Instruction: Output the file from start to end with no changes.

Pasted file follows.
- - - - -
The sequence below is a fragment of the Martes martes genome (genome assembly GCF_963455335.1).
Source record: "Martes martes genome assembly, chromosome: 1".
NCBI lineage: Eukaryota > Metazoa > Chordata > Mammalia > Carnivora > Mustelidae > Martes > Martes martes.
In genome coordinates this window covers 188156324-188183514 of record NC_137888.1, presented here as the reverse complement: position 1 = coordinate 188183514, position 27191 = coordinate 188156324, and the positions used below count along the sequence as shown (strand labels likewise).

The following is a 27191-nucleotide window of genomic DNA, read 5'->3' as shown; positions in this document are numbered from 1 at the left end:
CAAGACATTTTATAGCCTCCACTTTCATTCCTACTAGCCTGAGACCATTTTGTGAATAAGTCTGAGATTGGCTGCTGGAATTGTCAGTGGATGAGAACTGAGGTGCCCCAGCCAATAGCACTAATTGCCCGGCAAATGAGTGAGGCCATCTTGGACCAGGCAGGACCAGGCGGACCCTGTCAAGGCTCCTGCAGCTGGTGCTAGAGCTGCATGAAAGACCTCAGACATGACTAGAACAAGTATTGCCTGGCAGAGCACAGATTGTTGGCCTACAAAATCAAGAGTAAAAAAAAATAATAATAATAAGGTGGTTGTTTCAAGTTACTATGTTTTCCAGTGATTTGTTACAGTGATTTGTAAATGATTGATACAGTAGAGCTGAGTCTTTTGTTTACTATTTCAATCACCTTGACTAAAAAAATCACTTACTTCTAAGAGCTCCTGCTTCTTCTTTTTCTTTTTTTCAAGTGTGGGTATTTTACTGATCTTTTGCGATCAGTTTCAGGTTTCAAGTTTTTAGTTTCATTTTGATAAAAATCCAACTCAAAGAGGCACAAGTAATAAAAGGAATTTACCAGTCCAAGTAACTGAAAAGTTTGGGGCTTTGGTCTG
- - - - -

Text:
The sequence below is a fragment of the Martes martes genome (genome assembly GCF_963455335.1).
Source record: "Martes martes genome assembly, chromosome: 1".
NCBI lineage: Eukaryota > Metazoa > Chordata > Mammalia > Carnivora > Mustelidae > Martes > Martes martes.
In genome coordinates this window covers 188156324-188183514 of record NC_137888.1, presented here as the reverse complement: position 1 = coordinate 188183514, position 27191 = coordinate 188156324, and the positions used below count along the sequence as shown (strand labels likewise).

The following is a 27191-nucleotide window of genomic DNA, read 5'->3' as shown; positions in this document are numbered from 1 at the left end:
CAAGACATTTTATAGCCTCCACTTTCATTCCTACTAGCCTGAGACCATTTTGTGAATAAGTCTGAGATTGGCTGCTGGAATTGTCAGTGGATGAGAACTGAGGTGCCCCAGCCAATAGCACTAATTGCCCGGCAAATGAGTGAGGCCATCTTGGACCAGGCAGGACCAGGCGGACCCTGTCAAGGCTCCTGCAGCTGGTGCTAGAGCTGCATGAAAGACCTCAGACATGACTAGAACAAGTATTGCCTGGCAGAGCACAGATTGTTGGCCTACAAAATCAAGAGTAAAAAAAAATAATAATAATAAGGTGGTTGTTTCAAGTTACTATGTTTTCCAGTGATTTGTTACAGTGATTTGTAAATGATTGATACAGTAGAGCTGAGTCTTTTGTTTACTATTTCAATCACCTTGACTAAAAAAATCACTTACTTCTAAGAGCTCCTGCTTCTTCTTTTTCTTTTTTTCAAGTGTGGGTATTTTACTGATCTTTTGCGATCAGTTTCAGGTTTCAAGTTTTTAGTTTCATTTTGATAAAAATCCAACTCAAAGAGGCACAAGTAATAAAAGGAATTTACCAGTCCAAGTAACTGAAAAGTTTGGGGCTTTGGTCTG